Writing spaces

The writers’ community, Scribblerati, has been having an ongoing discussion and presentation of writers’ workspaces and how they influence creativity.  Normally I’d have loved the online chat and the postings, as they tie together interior design and writing, two of my favorite things.

But now?  The photos depress me.  I have no space to call mine  in this small apartment – every square inch is ours.  Or my daughter’s.  My husband bemoans the loss of “his” home office – but he has an office to go to.  The office he thought of as “his” was really OURS.

(Odd what you miss most – I never thought it would be my garbage grinder or my washing machine & dryer or my half of the giant peninsula desk….)

My question – and one I’m not bold enough to post to Scribblerati- is what do you do when you have NO space to be creative?  Sure, I can change chairs at my table or move to the sofa or go to a cafe with my laptop if I want to write somewhere I don’t pay bills.  But none of that space is mine.  No place for crayons, the bits and pieces of wrack of childhood along an adult’s shoreline, the postcards and notes that help inspire me.  My two idea boards, small though they were, have been consigned to the trash as the packers put them back to back in the box and they stuck fast to each other.  And retrieving what hung on them seemed pointless amidst the chaos of settling into a new home.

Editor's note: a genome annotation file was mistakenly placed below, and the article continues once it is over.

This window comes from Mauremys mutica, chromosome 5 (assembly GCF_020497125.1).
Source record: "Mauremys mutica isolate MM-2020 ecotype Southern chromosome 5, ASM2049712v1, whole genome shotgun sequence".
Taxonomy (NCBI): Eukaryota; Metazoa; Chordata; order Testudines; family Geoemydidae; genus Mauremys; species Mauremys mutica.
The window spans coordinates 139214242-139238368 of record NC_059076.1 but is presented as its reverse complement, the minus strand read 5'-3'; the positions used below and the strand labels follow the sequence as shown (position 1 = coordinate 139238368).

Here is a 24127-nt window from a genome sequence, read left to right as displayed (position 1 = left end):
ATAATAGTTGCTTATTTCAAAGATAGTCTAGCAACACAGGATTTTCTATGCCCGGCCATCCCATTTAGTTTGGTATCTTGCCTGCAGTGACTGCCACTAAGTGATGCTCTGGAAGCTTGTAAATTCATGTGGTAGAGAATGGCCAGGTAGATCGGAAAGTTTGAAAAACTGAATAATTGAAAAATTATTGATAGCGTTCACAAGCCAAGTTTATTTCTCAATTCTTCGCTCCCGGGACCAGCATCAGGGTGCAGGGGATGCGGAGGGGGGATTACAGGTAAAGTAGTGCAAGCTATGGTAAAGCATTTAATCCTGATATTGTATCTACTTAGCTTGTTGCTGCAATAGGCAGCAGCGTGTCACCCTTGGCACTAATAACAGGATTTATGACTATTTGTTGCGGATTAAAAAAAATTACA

I’ll retrieve more bits and pieces – New York is heaven for the odd ends and ephemera that seem to appear.  But where shall I put them?  In a binder?  In my laptop case?  Mr. Z is right, putting a small desk in the only corner left is not a good option as you could only sit there when no one else is around.

But it has a view out the window, and maybe I could get a transparent blotter to keep my borrowings under…..


2 thoughts on “Writing spaces

  1. Washers and dryers rule! No way I wouldn’t miss mine. I’m betting your up to this space challenge. Have you connected with any writer’s groups in the big apple? It’d be interesting to hear how other NY writers deal with the space issue.

    1. Not just yet. But yes, I’m planning on trying to get hooked up in the fall. For right now, I’ve enough on my plate while NIna’s in camp – and then she’s out of camp and then back again. I love your previous advice about the time being most important and not the space. After all, does the space matter when we read? Usually not, as long as we’re comfortable. I’ m also considering an easel as a portable inspiration board that can be tucked away when not writing.

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